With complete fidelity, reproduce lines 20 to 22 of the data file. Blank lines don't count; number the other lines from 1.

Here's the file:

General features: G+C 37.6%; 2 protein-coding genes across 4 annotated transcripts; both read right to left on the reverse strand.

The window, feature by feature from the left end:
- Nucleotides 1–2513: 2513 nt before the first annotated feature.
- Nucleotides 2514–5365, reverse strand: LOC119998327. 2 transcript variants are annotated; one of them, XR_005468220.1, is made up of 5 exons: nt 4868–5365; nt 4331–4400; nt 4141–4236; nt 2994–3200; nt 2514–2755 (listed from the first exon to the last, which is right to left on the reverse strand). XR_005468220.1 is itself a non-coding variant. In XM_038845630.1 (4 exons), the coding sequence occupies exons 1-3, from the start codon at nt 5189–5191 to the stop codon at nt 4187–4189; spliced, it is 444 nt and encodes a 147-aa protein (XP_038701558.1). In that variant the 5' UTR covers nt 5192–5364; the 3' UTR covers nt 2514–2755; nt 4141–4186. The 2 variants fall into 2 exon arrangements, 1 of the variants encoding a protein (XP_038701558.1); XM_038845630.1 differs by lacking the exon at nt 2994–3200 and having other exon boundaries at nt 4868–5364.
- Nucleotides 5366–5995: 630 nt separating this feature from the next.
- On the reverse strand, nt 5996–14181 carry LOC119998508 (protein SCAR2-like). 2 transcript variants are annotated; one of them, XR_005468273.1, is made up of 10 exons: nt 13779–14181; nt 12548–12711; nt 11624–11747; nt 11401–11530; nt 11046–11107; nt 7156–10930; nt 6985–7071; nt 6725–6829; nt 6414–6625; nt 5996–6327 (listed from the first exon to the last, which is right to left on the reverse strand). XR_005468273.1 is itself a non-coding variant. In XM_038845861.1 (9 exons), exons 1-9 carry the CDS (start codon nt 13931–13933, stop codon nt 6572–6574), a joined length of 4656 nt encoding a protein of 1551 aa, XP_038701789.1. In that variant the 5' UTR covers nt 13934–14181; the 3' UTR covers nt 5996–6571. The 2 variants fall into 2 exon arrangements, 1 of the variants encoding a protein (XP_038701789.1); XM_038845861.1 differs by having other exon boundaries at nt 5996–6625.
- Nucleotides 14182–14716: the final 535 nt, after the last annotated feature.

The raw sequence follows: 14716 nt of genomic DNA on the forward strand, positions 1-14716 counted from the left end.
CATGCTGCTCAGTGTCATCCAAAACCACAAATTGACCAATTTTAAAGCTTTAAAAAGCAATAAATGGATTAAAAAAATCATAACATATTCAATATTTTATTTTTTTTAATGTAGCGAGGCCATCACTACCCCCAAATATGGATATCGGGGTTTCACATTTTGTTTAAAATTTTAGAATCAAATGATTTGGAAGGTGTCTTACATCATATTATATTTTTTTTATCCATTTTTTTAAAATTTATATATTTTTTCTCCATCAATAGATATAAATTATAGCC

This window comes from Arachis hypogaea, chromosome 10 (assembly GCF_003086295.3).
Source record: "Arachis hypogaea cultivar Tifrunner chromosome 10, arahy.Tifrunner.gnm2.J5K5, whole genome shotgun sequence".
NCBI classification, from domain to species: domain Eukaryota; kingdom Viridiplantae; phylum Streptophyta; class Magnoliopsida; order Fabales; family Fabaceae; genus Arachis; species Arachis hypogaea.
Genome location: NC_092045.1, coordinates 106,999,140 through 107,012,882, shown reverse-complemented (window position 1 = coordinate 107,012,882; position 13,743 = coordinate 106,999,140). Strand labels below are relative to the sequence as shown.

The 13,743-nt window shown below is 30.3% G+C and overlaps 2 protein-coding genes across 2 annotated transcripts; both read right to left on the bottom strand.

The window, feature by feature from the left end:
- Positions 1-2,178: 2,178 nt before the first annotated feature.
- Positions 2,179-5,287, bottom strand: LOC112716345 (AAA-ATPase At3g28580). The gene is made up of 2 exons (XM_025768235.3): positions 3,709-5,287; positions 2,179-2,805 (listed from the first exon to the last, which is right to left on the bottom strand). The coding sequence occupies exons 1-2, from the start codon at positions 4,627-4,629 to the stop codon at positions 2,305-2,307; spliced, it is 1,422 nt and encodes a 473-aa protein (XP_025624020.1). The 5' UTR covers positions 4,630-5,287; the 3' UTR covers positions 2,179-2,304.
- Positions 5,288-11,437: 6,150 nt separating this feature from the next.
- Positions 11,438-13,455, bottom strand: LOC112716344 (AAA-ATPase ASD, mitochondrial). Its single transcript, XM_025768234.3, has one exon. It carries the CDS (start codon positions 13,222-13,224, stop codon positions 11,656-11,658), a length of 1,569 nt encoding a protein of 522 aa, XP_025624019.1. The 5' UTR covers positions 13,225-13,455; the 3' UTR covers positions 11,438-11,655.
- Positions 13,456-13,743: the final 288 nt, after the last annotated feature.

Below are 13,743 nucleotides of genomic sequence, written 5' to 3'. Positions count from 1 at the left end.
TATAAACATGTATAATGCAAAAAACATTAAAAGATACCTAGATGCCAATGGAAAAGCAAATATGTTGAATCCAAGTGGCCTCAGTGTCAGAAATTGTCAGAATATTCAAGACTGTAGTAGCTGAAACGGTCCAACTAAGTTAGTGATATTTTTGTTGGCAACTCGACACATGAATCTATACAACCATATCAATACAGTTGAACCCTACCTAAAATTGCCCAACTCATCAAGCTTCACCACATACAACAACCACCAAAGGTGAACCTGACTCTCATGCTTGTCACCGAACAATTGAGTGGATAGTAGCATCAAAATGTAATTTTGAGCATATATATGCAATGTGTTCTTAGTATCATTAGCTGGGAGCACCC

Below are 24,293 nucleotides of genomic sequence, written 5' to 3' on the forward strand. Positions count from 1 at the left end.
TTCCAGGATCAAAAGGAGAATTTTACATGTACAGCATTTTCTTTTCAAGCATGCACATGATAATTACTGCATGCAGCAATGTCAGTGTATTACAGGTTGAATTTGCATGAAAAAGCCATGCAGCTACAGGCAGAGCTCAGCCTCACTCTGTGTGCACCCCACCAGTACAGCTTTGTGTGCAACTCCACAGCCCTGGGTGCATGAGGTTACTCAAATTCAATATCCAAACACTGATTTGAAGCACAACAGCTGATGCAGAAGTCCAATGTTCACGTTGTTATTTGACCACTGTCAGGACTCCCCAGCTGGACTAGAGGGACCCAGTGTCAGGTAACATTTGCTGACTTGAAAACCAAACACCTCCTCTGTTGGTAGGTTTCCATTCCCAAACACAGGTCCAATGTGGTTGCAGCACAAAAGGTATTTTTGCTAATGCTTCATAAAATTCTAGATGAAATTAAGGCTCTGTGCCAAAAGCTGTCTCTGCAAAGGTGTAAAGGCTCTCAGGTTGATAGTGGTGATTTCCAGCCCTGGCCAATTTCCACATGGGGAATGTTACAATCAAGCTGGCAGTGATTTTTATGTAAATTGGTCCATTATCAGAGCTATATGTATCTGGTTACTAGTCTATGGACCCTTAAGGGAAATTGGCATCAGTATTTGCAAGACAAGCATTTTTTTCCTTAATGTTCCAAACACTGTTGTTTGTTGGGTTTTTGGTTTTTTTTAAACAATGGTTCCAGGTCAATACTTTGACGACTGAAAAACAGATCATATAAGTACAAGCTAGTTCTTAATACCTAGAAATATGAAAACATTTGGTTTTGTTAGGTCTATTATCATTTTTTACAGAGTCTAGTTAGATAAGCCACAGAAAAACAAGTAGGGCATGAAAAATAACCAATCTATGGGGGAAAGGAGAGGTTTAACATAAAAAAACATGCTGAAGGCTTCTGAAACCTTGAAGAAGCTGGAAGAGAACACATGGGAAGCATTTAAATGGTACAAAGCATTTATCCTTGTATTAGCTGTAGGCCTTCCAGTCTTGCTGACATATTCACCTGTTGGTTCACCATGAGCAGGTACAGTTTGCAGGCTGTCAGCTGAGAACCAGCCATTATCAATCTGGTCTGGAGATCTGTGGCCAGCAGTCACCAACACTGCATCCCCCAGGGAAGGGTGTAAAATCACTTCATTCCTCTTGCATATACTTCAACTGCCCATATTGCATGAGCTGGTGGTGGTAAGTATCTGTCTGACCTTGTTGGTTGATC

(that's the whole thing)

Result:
- Positions 13,456-13,743: the final 288 nt, after the last annotated feature.

Below are 13,743 nucleotides of genomic sequence, written 5' to 3'. Positions count from 1 at the left end.
TATAAACATGTATAATGCAAAAAACATTAAAAGATACCTAGATGCCAATGGAAAAGCAAATATGTTGAATCCAAGTGGCCTCAGTGTCAGAAATTGTCAGAATATTCAAGACTGTAGTAGCTGAAACGGTCCAACTAAGTTAGTGATATTTTTGTTGGCAACTCGACACATGAATCTATACAACCATATCAATACAGTTGAACCCTACCTAAAATTGCCCAACTCATCAAGCTTCACCACATACAACAACCACCAAAGGTGAACCTGACTCTCATGCTTGTCACCGAACAATTGAGTGGATAGTAGCATCAAAATGTAATTTTGAGCATATATATGCAATGTGTTCTTAGTATCATTAGCTGGGAGCACCC